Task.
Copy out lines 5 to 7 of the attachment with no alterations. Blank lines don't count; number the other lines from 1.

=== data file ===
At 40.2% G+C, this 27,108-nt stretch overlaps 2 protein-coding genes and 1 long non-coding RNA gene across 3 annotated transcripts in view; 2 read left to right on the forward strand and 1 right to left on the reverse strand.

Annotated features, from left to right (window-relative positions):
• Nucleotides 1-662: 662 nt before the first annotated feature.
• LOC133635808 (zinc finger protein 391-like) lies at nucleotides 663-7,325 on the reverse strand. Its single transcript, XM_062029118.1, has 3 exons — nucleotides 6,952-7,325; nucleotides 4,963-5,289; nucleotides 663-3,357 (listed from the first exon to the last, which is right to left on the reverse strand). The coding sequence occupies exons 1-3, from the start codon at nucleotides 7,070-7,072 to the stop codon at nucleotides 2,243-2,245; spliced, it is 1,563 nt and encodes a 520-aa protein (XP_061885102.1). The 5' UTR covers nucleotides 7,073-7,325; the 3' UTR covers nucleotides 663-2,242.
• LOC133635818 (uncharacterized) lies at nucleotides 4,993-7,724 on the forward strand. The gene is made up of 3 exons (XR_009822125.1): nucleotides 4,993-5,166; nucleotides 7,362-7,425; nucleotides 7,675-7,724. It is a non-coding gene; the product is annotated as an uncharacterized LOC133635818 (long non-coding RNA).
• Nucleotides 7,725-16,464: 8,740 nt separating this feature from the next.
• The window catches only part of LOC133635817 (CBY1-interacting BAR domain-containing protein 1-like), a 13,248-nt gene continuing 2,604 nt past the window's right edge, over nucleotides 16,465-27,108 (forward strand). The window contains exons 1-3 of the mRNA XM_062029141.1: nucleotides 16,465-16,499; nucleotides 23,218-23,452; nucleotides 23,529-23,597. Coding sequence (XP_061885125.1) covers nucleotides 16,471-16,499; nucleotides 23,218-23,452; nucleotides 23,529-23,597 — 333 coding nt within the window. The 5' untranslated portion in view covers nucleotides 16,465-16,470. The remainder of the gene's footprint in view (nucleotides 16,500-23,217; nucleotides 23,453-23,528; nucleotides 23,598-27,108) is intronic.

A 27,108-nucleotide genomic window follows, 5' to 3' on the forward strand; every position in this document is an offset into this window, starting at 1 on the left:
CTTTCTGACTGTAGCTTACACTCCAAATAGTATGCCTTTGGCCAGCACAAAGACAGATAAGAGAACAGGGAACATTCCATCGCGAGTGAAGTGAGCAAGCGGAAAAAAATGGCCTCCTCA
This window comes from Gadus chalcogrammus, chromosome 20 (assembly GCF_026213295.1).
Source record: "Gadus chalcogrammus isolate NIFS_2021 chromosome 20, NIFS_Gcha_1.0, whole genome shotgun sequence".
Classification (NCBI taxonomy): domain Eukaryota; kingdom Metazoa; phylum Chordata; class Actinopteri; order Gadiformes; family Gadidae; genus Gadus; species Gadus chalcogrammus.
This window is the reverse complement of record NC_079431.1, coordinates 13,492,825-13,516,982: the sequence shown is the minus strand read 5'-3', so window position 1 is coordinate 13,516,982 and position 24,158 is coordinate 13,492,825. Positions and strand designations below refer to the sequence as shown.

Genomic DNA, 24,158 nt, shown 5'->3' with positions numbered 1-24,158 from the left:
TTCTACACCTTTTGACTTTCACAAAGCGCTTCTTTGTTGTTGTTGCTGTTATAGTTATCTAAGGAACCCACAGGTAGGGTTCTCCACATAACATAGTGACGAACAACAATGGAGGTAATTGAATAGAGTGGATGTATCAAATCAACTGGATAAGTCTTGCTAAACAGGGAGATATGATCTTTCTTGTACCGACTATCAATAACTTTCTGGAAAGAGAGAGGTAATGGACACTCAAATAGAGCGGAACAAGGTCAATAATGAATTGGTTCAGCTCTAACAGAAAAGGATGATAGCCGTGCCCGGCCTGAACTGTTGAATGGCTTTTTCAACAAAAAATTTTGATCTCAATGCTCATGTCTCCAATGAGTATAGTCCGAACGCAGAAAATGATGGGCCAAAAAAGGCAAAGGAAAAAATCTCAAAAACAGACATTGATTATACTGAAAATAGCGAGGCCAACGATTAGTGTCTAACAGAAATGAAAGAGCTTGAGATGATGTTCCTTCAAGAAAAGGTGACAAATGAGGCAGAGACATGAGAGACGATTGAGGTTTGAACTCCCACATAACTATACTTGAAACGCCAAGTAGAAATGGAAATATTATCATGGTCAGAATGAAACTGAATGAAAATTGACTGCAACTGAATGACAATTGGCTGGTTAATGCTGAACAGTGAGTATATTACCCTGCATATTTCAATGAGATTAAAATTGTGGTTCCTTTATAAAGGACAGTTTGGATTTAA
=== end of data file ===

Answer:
• LOC133635818 (uncharacterized) lies at nucleotides 4,993-7,724 on the forward strand. The gene is made up of 3 exons (XR_009822125.1): nucleotides 4,993-5,166; nucleotides 7,362-7,425; nucleotides 7,675-7,724. It is a non-coding gene; the product is annotated as an uncharacterized LOC133635818 (long non-coding RNA).
• Nucleotides 7,725-16,464: 8,740 nt separating this feature from the next.
• The window catches only part of LOC133635817 (CBY1-interacting BAR domain-containing protein 1-like), a 13,248-nt gene continuing 2,604 nt past the window's right edge, over nucleotides 16,465-27,108 (forward strand). The window contains exons 1-3 of the mRNA XM_062029141.1: nucleotides 16,465-16,499; nucleotides 23,218-23,452; nucleotides 23,529-23,597. Coding sequence (XP_061885125.1) covers nucleotides 16,471-16,499; nucleotides 23,218-23,452; nucleotides 23,529-23,597 — 333 coding nt within the window. The 5' untranslated portion in view covers nucleotides 16,465-16,470. The remainder of the gene's footprint in view (nucleotides 16,500-23,217; nucleotides 23,453-23,528; nucleotides 23,598-27,108) is intronic.